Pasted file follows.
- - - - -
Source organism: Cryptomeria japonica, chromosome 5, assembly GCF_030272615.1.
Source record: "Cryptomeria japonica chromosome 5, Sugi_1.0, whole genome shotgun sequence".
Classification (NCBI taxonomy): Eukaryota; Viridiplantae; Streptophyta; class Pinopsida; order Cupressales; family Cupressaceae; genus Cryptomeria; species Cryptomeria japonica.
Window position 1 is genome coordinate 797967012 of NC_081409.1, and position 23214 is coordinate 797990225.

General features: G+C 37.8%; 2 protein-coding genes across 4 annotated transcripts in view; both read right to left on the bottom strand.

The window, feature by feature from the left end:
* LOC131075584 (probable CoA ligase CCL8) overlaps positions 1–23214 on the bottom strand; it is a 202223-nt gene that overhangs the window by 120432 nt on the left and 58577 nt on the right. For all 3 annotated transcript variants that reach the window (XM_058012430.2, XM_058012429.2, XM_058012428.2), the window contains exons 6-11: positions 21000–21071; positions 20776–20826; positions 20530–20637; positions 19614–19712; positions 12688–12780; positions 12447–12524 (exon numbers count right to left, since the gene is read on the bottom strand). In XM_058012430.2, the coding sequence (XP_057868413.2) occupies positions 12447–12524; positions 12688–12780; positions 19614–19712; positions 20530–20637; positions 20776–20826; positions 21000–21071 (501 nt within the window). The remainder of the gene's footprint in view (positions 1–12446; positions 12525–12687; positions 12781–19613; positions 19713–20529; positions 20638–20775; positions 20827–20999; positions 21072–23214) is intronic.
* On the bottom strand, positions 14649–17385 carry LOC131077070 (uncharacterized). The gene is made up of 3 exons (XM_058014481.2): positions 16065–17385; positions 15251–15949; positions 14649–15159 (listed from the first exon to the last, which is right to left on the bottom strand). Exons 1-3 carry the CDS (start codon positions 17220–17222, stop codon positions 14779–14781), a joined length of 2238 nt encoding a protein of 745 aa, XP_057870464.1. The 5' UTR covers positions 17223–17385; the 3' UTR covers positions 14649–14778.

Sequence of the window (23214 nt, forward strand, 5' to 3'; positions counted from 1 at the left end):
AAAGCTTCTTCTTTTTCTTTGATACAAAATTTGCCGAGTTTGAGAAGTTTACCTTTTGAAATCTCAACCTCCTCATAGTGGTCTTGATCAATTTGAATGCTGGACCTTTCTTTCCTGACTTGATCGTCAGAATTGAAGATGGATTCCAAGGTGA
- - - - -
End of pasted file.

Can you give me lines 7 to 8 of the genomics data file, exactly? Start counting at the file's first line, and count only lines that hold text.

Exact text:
* LOC131075584 (probable CoA ligase CCL8) overlaps positions 1–23214 on the bottom strand; it is a 202223-nt gene that overhangs the window by 120432 nt on the left and 58577 nt on the right. For all 3 annotated transcript variants that reach the window (XM_058012430.2, XM_058012429.2, XM_058012428.2), the window contains exons 6-11: positions 21000–21071; positions 20776–20826; positions 20530–20637; positions 19614–19712; positions 12688–12780; positions 12447–12524 (exon numbers count right to left, since the gene is read on the bottom strand). In XM_058012430.2, the coding sequence (XP_057868413.2) occupies positions 12447–12524; positions 12688–12780; positions 19614–19712; positions 20530–20637; positions 20776–20826; positions 21000–21071 (501 nt within the window). The remainder of the gene's footprint in view (positions 1–12446; positions 12525–12687; positions 12781–19613; positions 19713–20529; positions 20638–20775; positions 20827–20999; positions 21072–23214) is intronic.
* On the bottom strand, positions 14649–17385 carry LOC131077070 (uncharacterized). The gene is made up of 3 exons (XM_058014481.2): positions 16065–17385; positions 15251–15949; positions 14649–15159 (listed from the first exon to the last, which is right to left on the bottom strand). Exons 1-3 carry the CDS (start codon positions 17220–17222, stop codon positions 14779–14781), a joined length of 2238 nt encoding a protein of 745 aa, XP_057870464.1. The 5' UTR covers positions 17223–17385; the 3' UTR covers positions 14649–14778.